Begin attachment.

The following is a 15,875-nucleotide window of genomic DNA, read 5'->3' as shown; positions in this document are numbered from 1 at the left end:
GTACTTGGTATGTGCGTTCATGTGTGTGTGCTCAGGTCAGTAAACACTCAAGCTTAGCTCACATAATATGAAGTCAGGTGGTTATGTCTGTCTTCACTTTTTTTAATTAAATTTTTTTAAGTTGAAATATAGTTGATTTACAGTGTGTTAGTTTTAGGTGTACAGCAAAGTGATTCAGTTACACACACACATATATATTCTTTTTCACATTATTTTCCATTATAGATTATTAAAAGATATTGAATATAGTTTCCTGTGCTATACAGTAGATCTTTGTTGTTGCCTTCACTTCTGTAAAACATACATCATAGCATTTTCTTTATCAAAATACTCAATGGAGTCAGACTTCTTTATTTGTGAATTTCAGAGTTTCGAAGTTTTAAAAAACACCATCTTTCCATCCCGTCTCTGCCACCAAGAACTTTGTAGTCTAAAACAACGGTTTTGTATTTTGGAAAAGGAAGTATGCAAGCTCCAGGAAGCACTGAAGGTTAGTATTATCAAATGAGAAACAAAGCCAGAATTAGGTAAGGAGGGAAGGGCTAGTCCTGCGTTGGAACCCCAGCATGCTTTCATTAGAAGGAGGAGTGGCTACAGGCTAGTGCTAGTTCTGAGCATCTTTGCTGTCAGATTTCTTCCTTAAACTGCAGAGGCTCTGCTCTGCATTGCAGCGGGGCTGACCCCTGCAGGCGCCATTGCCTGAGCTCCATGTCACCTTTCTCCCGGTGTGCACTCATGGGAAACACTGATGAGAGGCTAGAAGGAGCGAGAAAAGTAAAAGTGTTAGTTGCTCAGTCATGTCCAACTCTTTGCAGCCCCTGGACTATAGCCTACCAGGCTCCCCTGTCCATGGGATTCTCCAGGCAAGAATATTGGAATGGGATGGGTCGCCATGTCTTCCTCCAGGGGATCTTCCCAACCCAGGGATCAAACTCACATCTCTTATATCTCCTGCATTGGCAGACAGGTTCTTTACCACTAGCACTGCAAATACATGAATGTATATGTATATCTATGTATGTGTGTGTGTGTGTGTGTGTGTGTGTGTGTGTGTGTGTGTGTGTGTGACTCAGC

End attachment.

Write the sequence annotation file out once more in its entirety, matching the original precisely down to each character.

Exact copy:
The following is a 15,875-nucleotide window of genomic DNA, read 5'->3' as shown; positions in this document are numbered from 1 at the left end:
GTACTTGGTATGTGCGTTCATGTGTGTGTGCTCAGGTCAGTAAACACTCAAGCTTAGCTCACATAATATGAAGTCAGGTGGTTATGTCTGTCTTCACTTTTTTTAATTAAATTTTTTTAAGTTGAAATATAGTTGATTTACAGTGTGTTAGTTTTAGGTGTACAGCAAAGTGATTCAGTTACACACACACATATATATTCTTTTTCACATTATTTTCCATTATAGATTATTAAAAGATATTGAATATAGTTTCCTGTGCTATACAGTAGATCTTTGTTGTTGCCTTCACTTCTGTAAAACATACATCATAGCATTTTCTTTATCAAAATACTCAATGGAGTCAGACTTCTTTATTTGTGAATTTCAGAGTTTCGAAGTTTTAAAAAACACCATCTTTCCATCCCGTCTCTGCCACCAAGAACTTTGTAGTCTAAAACAACGGTTTTGTATTTTGGAAAAGGAAGTATGCAAGCTCCAGGAAGCACTGAAGGTTAGTATTATCAAATGAGAAACAAAGCCAGAATTAGGTAAGGAGGGAAGGGCTAGTCCTGCGTTGGAACCCCAGCATGCTTTCATTAGAAGGAGGAGTGGCTACAGGCTAGTGCTAGTTCTGAGCATCTTTGCTGTCAGATTTCTTCCTTAAACTGCAGAGGCTCTGCTCTGCATTGCAGCGGGGCTGACCCCTGCAGGCGCCATTGCCTGAGCTCCATGTCACCTTTCTCCCGGTGTGCACTCATGGGAAACACTGATGAGAGGCTAGAAGGAGCGAGAAAAGTAAAAGTGTTAGTTGCTCAGTCATGTCCAACTCTTTGCAGCCCCTGGACTATAGCCTACCAGGCTCCCCTGTCCATGGGATTCTCCAGGCAAGAATATTGGAATGGGATGGGTCGCCATGTCTTCCTCCAGGGGATCTTCCCAACCCAGGGATCAAACTCACATCTCTTATATCTCCTGCATTGGCAGACAGGTTCTTTACCACTAGCACTGCAAATACATGAATGTATATGTATATCTATGTATGTGTGTGTGTGTGTGTGTGTGTGTGTGTGTGTGTGTGTGTGTGTGTGACTCAGC